Bryce Harper found himself at Dodger Stadium over the weekend, and at Nationals Park Tuesday night, because his team desperately needed an offensive spark.
No matter how well the 19-year-old plays -- and he's playing pretty darn well three games into his big-league career -- the Nationals' offensive woes extend far beyond that. As was all too evident during a 5-1 drubbing at the hands of the Diamondbacks, it's mighty difficult to win games when almost nobody in your lineup is producing at a level of competence.
"I think the last five or six games, we've been averaging two runs or something," Davey Johnson said. "That's just not going to cut it."
Actually, it's even worse than the manager realizes. During what has now become a five-game losing streak, the Nationals have scored a total of seven runs (1.4 per game). They've compiled 25 total hits (five per game). And they've struck out 45 times while drawing only 11 walks.
Even if Harper was taking the majors by storm, it wouldn't be enough to make up for the lack of offense elsewhere in the Nationals' lineup.
What should have been a coronation for the most-touted hitting prospect in a generation instead turned into a 2-hour, 38-minute snore-fest. Harper drew multiple standing ovations from the disappointingly small crowd of 22,675 in his home debut, but those fans barely had reason to clap at any other juncture of the evening.
"It's good to go out there and everybody's cheering, yelling and screaming," he said. "They're excited. They want us to win, and that's what we want to do."
Harper didn't provide any theatrics at the plate; he went 0-for-3 with a strikeout, though his fifth-inning hard grounder up the middle looked like a sure base hit until he realized shortstop John McDonald was perfectly positioned to make the play.
The former No. 1 draft pick did, however, dazzle the crowd with another jaw-dropping throw from left field. With one out and the bases loaded in the seventh, he retreated to catch Justin Upton's flyball and then fired a 300-foot strike to nearly gun down McDonald at the plate. Actually, replays appeared to show catcher Wilson Ramos making the tag just before McDonald slid across, though plate umpire Jeff Nelson disagreed.
"I just thought I had a shot," Harper said. "Reared back and gave it my all. That's what I try to do, make plays like that."
The crowd serenaded Harper with a standing ovation, even though his play resulted in a run scoring for the opposition.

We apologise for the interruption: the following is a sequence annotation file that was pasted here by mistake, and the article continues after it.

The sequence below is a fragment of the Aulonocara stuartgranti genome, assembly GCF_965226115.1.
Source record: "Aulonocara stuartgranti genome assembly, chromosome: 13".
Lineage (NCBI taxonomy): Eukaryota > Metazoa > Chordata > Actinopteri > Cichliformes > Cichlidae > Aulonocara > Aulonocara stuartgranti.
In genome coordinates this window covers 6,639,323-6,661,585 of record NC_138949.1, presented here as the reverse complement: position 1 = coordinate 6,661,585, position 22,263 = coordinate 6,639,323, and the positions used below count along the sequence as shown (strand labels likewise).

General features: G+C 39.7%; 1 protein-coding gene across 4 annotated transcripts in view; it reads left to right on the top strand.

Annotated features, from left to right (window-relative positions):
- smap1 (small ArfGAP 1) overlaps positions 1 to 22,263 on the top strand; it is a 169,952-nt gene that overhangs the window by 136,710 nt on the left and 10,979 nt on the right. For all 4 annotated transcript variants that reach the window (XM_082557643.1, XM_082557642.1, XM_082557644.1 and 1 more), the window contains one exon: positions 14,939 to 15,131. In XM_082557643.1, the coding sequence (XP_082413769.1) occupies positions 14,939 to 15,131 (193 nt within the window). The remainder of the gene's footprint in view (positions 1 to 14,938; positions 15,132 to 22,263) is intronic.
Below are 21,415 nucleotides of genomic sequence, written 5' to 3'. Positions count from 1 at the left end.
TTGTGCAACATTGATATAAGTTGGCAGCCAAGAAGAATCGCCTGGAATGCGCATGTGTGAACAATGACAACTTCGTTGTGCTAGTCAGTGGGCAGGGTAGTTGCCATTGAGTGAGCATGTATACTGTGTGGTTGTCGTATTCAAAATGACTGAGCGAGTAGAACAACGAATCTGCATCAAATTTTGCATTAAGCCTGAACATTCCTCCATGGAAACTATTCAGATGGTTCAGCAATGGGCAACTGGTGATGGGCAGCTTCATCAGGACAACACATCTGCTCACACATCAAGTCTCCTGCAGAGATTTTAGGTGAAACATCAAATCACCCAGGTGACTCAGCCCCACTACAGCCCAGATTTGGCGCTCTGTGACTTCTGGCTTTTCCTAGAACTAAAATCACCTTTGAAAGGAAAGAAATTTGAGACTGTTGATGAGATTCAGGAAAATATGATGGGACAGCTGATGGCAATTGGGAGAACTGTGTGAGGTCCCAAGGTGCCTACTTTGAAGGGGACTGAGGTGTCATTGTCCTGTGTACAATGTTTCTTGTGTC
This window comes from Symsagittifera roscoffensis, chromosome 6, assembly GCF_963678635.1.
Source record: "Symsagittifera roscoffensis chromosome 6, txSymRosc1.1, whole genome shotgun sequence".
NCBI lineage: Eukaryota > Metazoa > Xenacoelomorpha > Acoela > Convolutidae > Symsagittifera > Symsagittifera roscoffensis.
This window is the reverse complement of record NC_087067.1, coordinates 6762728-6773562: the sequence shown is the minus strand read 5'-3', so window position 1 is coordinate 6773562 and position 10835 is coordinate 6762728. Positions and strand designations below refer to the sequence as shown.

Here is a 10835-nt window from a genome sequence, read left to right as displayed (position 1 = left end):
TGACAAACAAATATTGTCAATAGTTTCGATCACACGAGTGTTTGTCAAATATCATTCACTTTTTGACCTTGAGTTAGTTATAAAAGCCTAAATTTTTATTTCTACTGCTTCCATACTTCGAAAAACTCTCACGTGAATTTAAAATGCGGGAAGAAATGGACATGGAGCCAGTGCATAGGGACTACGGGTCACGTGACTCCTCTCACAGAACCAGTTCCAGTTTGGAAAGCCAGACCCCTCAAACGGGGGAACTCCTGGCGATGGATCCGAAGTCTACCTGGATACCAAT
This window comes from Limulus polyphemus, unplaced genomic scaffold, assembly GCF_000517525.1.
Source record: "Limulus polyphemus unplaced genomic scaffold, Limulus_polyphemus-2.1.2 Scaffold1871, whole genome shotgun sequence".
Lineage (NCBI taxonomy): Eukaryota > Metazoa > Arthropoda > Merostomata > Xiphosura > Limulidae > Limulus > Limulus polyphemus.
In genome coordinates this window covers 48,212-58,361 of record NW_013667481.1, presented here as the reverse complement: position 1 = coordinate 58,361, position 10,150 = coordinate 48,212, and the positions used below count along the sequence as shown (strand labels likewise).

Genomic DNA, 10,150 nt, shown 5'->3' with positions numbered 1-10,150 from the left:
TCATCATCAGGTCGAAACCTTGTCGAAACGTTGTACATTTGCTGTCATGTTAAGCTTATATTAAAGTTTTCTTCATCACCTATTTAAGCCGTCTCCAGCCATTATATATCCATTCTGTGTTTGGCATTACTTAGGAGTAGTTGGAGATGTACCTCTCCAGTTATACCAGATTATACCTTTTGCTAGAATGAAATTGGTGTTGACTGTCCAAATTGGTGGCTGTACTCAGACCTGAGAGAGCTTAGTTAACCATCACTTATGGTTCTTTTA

"He's got an unbelievable arm," first baseman Adam LaRoche said. "He showed it a couple times. Another throw at the plate tonight that I don't think anybody thought was going to be close, and he made it a bang-bang play."
In the end, that was the highlight of Harper's night. Not exactly the home debut he envisioned. Then again, neither he nor the Nationals envisioned a club that stood 10 games over .500 last Wednesday would suddenly lose five in a row.
The common theme throughout the losing streak has been the lack of production at the plate, and Tuesday night's game was no different. Johnson's No. 1 and No. 2 hitters (Ian Desmond and Steve Lombardozzi) went a combined 4-for-8; everyone else went 2-for-24.
Afterward, the manager praised those two top-of-the-order batters for their aggressive approach and then praised the Diamondbacks for taking the same tact against right-hander Jordan Zimmermann (leading to four runs in the fifth, sixth and seventh innings).
"A perfect example: We had a very good pitcher on the mound, and they were very aggressive," Johnson said. "Guys were swinging the bat early trying to drive the ball. I'd like to see us get a little more aggressive like that. I think we will."
With an entire lineup struggling at once, it's easy for players to start pressing and trying to get out of their comfort zones. That's a mental battle they have to fight.
"This is the big leagues. We all know what we're capable of. Stick to that," Desmond said. "I don't think Lombo's going to try and go up there and go 4-for-4 with four homers. I'm not going to go up there and try to walk six times. You've just got to go out and play your game. The end result is the end result. You win some, you lose some. We all understand that."
At the moment, though, the Nationals are only losing. Three days into his career, Harper has yet to experience a postgame clubhouse with music and upbeat chatter.
"We want to win every day," he said. "That's our goal, to come in here and have good ABs. It's going to happen for us. We're going to turn it around."